2

I am looking for a way to delete folders that are older than 7 days, but always have 20 newest folders. similar named folders with _SAME_NAME_@tmp should be deleted as well.

I'm stuck with making sure it really will be 20 folders at the end, and it will not be deleted after a month has past. I am also struggling with the nested while loop syntax. Many thanks in advance.

#!/bin/bash

folders=`ls -A /folder/folder1  | sort -n > /tmp/test.txt`
NUMofFolders=`wc -l /tmp/test.txt | awk '{print $1}'`

if [ $NUMofFolders -lt 20 ] ;
then
 echo "Only 20 folders exist"
 exit 1
else
echo "Runing with the script"

fi

input="/tmp/test.txt"
FolderPATH="/folder/folder1"
count=$(find $Folders -maxdepth 1 -type d -mtime +7 -printf '%Ts\t%P\n' -exec egrep -v "*@tmp" '{}' + | wc -l)

while IFS= read -r line ;
do
while [ "$count" -gt "20" ] ;
do
  find /folder/folder1/"$line" -maxdepth 1 -type d -mtime +7 -printf '%Ts\t%P\n' {} \;
      do
        find $FolderPATH -maxdepth 1 -type d -mtime +7 -print -delete -quit
        count=$((--count))
        rm -rf $FolderPATH@tmp

      done
  done < "$input"
  • For testing, I used a loop such as this, in case it helps future testing: for d in {20180301..20180331} ; do mkdir "$d" && touch -d "$d" "$d"; done – Jeff Schaller Jun 26 '19 at 14:16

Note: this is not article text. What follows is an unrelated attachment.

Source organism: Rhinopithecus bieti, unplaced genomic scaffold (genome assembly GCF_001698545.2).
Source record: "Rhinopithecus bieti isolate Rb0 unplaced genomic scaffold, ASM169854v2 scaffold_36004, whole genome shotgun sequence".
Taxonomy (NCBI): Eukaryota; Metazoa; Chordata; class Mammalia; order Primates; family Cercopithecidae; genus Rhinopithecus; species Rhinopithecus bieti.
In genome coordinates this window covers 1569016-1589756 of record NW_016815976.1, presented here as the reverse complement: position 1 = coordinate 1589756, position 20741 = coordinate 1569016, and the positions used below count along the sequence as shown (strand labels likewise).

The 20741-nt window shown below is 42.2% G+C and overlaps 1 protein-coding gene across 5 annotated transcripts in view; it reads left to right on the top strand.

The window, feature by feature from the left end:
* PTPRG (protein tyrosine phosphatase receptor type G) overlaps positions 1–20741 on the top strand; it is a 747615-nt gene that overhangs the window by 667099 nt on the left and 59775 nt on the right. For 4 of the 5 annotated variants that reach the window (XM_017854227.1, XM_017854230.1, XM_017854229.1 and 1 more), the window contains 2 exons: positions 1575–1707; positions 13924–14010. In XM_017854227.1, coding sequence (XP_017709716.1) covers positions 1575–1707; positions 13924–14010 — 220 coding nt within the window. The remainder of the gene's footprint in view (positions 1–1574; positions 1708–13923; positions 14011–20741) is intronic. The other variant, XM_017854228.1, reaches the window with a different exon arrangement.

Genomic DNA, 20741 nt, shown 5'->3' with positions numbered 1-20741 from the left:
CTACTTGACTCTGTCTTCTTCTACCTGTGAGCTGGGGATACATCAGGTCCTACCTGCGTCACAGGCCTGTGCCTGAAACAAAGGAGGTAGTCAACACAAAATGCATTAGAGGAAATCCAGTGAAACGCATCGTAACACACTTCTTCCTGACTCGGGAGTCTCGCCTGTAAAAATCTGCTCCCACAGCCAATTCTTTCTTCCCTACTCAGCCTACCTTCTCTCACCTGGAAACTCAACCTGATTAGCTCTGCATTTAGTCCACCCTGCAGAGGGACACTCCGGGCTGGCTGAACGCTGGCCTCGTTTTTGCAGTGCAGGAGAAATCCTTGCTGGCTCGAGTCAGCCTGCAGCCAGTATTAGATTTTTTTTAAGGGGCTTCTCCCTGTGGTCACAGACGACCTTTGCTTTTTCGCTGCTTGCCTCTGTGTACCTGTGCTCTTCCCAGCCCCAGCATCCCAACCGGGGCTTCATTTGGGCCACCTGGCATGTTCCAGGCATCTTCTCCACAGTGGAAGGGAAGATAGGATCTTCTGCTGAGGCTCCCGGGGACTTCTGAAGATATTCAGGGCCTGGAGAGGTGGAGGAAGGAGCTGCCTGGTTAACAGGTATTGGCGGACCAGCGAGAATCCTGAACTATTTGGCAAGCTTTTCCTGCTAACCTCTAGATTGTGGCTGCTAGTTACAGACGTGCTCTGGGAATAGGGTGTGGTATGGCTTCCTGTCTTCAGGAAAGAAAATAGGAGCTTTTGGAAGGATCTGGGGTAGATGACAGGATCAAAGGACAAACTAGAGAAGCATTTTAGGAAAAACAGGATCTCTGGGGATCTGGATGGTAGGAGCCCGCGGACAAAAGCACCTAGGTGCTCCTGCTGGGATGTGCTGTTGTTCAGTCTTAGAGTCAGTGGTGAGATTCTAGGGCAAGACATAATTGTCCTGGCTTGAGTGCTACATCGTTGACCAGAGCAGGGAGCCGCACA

1

You'll want to use stat to get the mtime of the dirs, don't parse ls

seven_days=$(date -d '7 days ago' '+%s')
stat -c "%Y %%n" /folder/folder1/*/ | sort -nr | tail -n +20 | while read -r mtime name; do
    if (( mtime < seven_days )); then
        echo "remove directory $name"
    fi
done

stat will output the mtime and the folder name.
Then, sort by mtime from newest to oldest.
Then, ignore the top 20 results.
Then, in a loop, compare the mtime of the folders to the time a week ago, and decide to keep or remove.

If the output is finding the right directories, change the echo line to actually remove them

| improve this answer | |
  • That seems like an idea in the right direction. I found that /folder/folder1/*/ was having 1 / too many --> /folder/folder1/* , thank you for you help! – Busted Jun 26 '19 at 16:41
  • 1
    When you have a glob with a trailing slash, the results of the expansion are limited to directories only. Your question was about deleting folders, so I wanted to explicitly exclude files. – glenn jackman Jun 27 '19 at 2:04
  • Cool, good to know! – Busted Jun 27 '19 at 6:39
1

I see you tagged , but just in case zsh is an option, this zsh script might make your life easier:

zmodload zsh/mapfile
startingdirs=( ${(f)mapfile[/tmp/test.txt]} )
for dir in $startingdirs
do
  deleteme=( $dir/*(N/m+7om[21,-1]) )
  rm -r $deleteme $^deleteme'@tmp'
done

This loads the mapfile function (credit) to read the list of starting directories from your input file, /tmp/test.txt, into an array. We then loop over that array of starting directories and initialize another array of candidate directories to delete. That list of directories-to-delete is the result of a wildcard expansion under the starting directory with a set of "glob qualifiers":

  • N -- sets the NULL_GLOB option for this pattern; if no files match (because none are old enough, say), the resulting array will be empty
  • / -- restricts the matches to directories